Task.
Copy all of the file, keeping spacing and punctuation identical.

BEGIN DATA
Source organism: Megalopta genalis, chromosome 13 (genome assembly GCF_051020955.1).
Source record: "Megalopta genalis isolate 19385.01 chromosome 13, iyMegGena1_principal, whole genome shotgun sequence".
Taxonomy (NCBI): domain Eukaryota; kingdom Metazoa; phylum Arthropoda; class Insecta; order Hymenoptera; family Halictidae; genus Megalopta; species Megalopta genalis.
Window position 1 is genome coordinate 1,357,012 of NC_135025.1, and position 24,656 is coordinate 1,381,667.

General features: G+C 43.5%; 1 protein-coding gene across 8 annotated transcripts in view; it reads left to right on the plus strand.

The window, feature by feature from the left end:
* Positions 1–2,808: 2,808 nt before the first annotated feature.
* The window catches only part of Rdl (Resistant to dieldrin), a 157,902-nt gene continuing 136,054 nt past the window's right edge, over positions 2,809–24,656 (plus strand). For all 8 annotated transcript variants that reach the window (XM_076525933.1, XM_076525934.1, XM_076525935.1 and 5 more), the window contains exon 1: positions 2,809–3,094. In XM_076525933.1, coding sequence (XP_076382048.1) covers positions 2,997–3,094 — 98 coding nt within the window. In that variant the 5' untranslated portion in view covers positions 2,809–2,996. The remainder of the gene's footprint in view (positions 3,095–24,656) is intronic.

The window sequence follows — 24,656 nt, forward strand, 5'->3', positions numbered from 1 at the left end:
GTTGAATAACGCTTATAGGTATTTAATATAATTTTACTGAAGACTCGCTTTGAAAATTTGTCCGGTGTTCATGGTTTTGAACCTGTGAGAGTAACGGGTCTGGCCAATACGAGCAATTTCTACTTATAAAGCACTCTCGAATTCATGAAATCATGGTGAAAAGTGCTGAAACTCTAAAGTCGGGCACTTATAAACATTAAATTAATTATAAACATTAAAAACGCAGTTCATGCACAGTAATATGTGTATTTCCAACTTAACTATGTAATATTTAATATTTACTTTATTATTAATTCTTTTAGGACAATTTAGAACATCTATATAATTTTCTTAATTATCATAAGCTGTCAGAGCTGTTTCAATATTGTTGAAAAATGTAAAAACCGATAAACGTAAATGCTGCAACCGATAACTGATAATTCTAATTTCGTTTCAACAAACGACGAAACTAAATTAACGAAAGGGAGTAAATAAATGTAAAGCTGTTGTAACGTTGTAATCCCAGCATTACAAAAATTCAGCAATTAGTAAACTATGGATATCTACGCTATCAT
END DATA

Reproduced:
Source organism: Megalopta genalis, chromosome 13 (genome assembly GCF_051020955.1).
Source record: "Megalopta genalis isolate 19385.01 chromosome 13, iyMegGena1_principal, whole genome shotgun sequence".
Taxonomy (NCBI): domain Eukaryota; kingdom Metazoa; phylum Arthropoda; class Insecta; order Hymenoptera; family Halictidae; genus Megalopta; species Megalopta genalis.
Window position 1 is genome coordinate 1,357,012 of NC_135025.1, and position 24,656 is coordinate 1,381,667.

General features: G+C 43.5%; 1 protein-coding gene across 8 annotated transcripts in view; it reads left to right on the plus strand.

The window, feature by feature from the left end:
* Positions 1–2,808: 2,808 nt before the first annotated feature.
* The window catches only part of Rdl (Resistant to dieldrin), a 157,902-nt gene continuing 136,054 nt past the window's right edge, over positions 2,809–24,656 (plus strand). For all 8 annotated transcript variants that reach the window (XM_076525933.1, XM_076525934.1, XM_076525935.1 and 5 more), the window contains exon 1: positions 2,809–3,094. In XM_076525933.1, coding sequence (XP_076382048.1) covers positions 2,997–3,094 — 98 coding nt within the window. In that variant the 5' untranslated portion in view covers positions 2,809–2,996. The remainder of the gene's footprint in view (positions 3,095–24,656) is intronic.

The window sequence follows — 24,656 nt, forward strand, 5'->3', positions numbered from 1 at the left end:
GTTGAATAACGCTTATAGGTATTTAATATAATTTTACTGAAGACTCGCTTTGAAAATTTGTCCGGTGTTCATGGTTTTGAACCTGTGAGAGTAACGGGTCTGGCCAATACGAGCAATTTCTACTTATAAAGCACTCTCGAATTCATGAAATCATGGTGAAAAGTGCTGAAACTCTAAAGTCGGGCACTTATAAACATTAAATTAATTATAAACATTAAAAACGCAGTTCATGCACAGTAATATGTGTATTTCCAACTTAACTATGTAATATTTAATATTTACTTTATTATTAATTCTTTTAGGACAATTTAGAACATCTATATAATTTTCTTAATTATCATAAGCTGTCAGAGCTGTTTCAATATTGTTGAAAAATGTAAAAACCGATAAACGTAAATGCTGCAACCGATAACTGATAATTCTAATTTCGTTTCAACAAACGACGAAACTAAATTAACGAAAGGGAGTAAATAAATGTAAAGCTGTTGTAACGTTGTAATCCCAGCATTACAAAAATTCAGCAATTAGTAAACTATGGATATCTACGCTATCAT